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National Assembly sends bill on proceeds of crime to Buhari

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The National Assembly has transmitted the Proceeds of Crime Bill to President Muhammadu Buhari for assent.

It is aimed at boosting the fight against corruption.

The bill, which was transmitted on Monday, is considered as one of the key legal instruments in the fight against corruption.

The Chairman of the House of Representatives Committee on Financial Crimes, Kayode Oladele, confirmed this in an interview with journalists in Abuja.

He said the Proceeds of Crime Bill, 2017 was a 12-part legislation which would make provisions for the confiscation, forfeiture and management of property derived from unlawful activities.

He said it would be a landmark in the effort to stem the tide of corruption in the country when the President assented the bill.

The Proceeds of Crime Bill, 2017 (HB 872) was read for the first time on December 7, 2016.

On January 18, 2017, the House referred the bill to the Committee of the Whole for consideration, pursuant to Order XII Rule 16 of the House of Representatives Standing Orders.

Meanwhile, Dogara, on Tuesday faulted the current oil production sharing formula between Nigeria and the Joint Venture Companies, describing it as unfavourable.

He stated this at the opening of a public hearing by the Committee on Petroleum Resources (Upstream) on a bill for an Act to amend the Deep Offshore and Inland Basin Production Sharing Act, CAP D3 2004.

He said the passage of the proposed amendment bill was not only imperative but long overdue.

He said the current sharing formula had become unrealistic and was not favourable to the country.

He noted that the oil sector was the mainstay of Nigeria’s economy.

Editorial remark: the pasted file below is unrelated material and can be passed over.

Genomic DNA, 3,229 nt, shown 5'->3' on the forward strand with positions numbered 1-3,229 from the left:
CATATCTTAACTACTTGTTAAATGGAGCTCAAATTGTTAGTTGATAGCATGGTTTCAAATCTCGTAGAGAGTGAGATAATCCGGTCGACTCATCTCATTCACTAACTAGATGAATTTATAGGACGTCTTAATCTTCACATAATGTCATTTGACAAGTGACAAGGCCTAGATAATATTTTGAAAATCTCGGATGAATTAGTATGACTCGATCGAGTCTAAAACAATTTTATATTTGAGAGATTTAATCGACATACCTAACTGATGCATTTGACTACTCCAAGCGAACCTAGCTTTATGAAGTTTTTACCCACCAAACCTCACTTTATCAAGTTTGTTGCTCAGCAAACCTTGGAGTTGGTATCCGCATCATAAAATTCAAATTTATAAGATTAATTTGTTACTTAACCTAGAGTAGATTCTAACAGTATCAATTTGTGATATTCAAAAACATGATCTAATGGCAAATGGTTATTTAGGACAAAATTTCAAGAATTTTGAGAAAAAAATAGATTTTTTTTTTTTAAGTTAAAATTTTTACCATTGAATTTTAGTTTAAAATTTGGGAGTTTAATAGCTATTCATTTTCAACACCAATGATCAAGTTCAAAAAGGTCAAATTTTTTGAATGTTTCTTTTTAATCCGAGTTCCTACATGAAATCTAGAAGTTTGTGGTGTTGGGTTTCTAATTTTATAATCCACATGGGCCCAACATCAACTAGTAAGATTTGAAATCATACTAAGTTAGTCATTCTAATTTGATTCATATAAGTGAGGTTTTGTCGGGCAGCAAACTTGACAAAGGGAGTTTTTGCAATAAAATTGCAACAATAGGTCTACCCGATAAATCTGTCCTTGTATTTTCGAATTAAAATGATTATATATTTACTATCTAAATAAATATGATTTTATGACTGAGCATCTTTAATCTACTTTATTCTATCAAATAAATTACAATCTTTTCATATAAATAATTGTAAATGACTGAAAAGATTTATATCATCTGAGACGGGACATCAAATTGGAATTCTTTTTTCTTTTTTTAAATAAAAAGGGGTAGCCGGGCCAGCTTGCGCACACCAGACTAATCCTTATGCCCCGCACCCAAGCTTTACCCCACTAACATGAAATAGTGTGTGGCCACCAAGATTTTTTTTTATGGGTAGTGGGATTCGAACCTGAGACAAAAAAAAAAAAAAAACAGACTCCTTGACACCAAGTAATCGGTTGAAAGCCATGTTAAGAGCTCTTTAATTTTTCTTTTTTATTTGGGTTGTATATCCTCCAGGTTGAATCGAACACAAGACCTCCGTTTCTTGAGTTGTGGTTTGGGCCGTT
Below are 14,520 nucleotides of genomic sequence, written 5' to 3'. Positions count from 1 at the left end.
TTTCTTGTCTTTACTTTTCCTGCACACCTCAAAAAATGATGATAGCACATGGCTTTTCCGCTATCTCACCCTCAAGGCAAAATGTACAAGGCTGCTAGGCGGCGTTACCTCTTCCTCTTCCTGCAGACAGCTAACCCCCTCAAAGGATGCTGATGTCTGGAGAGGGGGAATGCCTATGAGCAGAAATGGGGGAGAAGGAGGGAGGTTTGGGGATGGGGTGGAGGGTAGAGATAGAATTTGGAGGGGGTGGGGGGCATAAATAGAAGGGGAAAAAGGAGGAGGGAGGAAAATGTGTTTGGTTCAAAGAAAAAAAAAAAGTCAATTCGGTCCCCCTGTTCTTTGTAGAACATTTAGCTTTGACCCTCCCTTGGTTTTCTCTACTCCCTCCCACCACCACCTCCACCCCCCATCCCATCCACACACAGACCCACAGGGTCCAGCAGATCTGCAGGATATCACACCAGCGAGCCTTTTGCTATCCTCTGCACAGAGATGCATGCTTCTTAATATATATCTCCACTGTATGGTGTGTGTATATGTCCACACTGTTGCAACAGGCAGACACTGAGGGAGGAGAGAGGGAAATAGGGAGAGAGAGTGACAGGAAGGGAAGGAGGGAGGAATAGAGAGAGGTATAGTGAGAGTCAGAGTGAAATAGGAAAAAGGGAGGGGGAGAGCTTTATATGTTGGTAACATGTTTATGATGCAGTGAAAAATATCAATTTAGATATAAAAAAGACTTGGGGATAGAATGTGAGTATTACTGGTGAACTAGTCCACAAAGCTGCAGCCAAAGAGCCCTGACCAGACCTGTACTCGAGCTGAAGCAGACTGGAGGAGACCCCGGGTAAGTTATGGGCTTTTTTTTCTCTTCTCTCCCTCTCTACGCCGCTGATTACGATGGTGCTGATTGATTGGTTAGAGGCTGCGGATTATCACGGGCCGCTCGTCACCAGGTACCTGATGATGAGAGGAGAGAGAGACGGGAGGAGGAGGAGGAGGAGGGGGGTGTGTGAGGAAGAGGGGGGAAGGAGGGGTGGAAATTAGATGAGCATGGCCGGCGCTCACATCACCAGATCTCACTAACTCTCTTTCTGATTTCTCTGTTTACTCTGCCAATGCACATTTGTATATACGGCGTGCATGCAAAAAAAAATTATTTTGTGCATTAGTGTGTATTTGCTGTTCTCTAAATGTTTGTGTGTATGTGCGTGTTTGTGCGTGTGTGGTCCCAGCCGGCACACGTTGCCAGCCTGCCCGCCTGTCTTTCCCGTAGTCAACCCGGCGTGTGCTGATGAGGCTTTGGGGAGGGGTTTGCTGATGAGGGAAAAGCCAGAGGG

Dogara said the bill under consideration was aimed at ensuring higher earnings to government from offshore operations.

He said, “In this era of economic doldrums in the country, the passage of this bill will help to shore up our earnings from oil, cushion the economic hardship and ameliorate our burden of budget deficit.

“The production sharing contracts were made as far back as 1993. The formula used has, no doubt, become unrealistic and not favourable to the country. This makes the passage of this amendment bill not only imperative but overdue.

“It is a bill that promotes equity and fairness between the government and our joint venture companies.

“The need for equity and fairness in the business environment cannot be over-emphasised. In this regard, I want to implore our joint venture operators to always cooperate with the government in ensuring transparency in the oil sector.”

The Chairman of the House of Representatives Committee on Petroleum Resources (Upstream), Nwokolo Victor, said the public hearing was as a result of the resolution of the House on April 24, 2019.

He assured the people that the committee was working to improve the socio-economic well-being of Nigerians.

In a memorandum submitted to the committee, the Oil Producers Trade Section expressed concerns about the Deep Offshore and Inland Basin Production Sharing Contracts (Amendment) Bill, 2018 (PSC Amendment Bill), which introduced a royalty rate of 50% on revenues above $20/bbl (1993 real terms, translating to $35lbbl in 2019) in addition to existing water-depth based royalties.

The OPTS said, “This would be in addition to already existing statutory obligations in form of taxes, fees, levies, tariffs, and NNPC profit oil.”

It warned that the bill, if passed, would increase government revenue in the short-term but that  it would diminish economic viability of deepwater projects.

The development, it added, would stall deepwater investments in Nigeria and negatively impact production, Federal Government revenue, local jobs.

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